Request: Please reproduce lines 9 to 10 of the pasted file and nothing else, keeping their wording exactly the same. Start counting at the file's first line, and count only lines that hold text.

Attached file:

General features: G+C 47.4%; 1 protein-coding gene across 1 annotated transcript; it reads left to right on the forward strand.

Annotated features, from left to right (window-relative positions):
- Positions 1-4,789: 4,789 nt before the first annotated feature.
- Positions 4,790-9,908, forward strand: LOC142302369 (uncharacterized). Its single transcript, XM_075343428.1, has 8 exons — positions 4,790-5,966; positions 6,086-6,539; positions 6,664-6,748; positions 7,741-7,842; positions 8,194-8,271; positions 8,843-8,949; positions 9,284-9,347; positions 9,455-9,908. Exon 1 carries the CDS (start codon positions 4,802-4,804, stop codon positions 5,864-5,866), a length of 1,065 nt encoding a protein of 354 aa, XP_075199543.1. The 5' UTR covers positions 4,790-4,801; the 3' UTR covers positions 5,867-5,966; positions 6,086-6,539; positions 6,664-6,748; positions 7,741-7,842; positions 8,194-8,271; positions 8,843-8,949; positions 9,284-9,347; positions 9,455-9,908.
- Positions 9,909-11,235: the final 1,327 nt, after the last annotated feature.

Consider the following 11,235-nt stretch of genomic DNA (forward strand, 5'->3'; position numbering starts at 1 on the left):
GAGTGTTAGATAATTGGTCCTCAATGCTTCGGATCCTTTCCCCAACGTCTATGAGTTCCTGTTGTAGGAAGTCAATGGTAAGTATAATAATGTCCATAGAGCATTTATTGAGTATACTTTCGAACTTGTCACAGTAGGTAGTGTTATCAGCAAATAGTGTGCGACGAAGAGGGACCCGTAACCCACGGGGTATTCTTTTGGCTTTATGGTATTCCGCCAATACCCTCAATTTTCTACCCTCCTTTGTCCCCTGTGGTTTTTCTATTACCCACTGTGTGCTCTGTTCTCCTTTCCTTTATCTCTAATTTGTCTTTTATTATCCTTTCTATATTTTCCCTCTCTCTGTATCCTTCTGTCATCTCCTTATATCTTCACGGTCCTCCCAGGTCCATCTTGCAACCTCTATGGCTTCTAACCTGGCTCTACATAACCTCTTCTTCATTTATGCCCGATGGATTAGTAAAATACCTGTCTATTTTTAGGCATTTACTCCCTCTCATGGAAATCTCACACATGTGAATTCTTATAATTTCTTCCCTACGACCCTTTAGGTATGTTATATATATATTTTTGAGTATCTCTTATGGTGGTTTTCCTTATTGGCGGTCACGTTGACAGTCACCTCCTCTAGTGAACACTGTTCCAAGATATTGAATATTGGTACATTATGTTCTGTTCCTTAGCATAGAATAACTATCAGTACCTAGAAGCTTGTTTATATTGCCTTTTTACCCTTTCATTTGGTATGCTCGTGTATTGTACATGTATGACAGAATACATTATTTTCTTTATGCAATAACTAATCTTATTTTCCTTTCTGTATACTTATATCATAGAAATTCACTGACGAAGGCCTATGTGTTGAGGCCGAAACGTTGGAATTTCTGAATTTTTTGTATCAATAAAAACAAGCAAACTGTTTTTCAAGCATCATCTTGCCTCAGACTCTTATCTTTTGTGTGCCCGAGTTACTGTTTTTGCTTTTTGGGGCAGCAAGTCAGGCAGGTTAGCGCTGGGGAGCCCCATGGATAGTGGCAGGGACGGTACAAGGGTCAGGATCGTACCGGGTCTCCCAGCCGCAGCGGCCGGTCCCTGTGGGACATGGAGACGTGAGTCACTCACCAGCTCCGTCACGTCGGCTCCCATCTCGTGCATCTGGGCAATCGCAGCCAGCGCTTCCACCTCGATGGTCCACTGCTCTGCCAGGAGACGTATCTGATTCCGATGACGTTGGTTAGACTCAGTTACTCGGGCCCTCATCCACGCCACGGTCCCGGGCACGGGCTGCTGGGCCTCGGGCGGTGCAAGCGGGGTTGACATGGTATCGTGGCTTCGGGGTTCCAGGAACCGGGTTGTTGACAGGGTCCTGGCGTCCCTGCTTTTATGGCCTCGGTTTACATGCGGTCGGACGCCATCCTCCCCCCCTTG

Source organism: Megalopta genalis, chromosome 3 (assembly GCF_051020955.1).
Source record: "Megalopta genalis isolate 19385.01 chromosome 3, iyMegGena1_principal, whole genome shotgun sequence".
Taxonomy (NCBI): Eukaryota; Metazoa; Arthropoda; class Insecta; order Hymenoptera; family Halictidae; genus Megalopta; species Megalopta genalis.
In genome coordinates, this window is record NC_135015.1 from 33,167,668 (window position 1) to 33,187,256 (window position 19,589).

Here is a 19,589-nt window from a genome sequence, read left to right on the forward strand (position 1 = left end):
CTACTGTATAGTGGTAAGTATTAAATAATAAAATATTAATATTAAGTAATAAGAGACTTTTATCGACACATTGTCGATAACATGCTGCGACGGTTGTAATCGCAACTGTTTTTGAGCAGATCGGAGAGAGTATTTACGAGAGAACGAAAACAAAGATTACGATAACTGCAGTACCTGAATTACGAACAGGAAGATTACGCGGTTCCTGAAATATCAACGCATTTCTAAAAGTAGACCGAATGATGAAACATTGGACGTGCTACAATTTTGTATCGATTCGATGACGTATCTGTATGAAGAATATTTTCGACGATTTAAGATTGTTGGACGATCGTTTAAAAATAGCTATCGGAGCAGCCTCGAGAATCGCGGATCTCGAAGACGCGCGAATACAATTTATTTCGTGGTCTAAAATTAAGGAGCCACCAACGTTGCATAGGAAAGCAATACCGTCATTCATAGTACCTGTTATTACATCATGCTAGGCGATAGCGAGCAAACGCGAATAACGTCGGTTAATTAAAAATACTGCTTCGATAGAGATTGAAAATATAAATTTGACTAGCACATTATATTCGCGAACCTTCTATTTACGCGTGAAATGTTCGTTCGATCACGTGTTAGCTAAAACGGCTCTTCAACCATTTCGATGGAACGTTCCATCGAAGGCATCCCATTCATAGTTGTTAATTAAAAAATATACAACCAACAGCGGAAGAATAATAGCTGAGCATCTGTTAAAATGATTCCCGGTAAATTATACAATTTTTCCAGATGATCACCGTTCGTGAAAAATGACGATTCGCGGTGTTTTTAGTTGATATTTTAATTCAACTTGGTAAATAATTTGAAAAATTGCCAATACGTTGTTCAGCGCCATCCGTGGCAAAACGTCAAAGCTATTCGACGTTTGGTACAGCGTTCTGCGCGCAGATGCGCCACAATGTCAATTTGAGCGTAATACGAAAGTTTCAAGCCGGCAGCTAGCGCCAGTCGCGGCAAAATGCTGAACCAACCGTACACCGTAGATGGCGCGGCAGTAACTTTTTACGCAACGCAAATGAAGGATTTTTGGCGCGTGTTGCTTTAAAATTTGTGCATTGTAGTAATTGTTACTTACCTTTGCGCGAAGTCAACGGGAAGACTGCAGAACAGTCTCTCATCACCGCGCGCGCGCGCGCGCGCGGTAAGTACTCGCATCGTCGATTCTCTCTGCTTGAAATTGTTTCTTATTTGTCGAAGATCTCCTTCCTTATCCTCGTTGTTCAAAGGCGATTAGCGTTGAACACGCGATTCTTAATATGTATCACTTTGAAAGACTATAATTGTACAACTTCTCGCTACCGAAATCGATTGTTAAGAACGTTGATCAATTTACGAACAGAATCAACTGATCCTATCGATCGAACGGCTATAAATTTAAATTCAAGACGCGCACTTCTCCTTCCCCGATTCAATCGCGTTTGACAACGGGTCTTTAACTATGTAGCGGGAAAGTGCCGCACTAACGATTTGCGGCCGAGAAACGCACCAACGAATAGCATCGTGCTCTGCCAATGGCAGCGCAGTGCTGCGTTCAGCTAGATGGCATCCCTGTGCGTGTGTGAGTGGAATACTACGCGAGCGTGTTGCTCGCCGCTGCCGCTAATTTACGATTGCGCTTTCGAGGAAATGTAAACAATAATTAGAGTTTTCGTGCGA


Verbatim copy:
Source record: "Megalopta genalis isolate 19385.01 chromosome 3, iyMegGena1_principal, whole genome shotgun sequence".
Taxonomy (NCBI): Eukaryota; Metazoa; Arthropoda; class Insecta; order Hymenoptera; family Halictidae; genus Megalopta; species Megalopta genalis.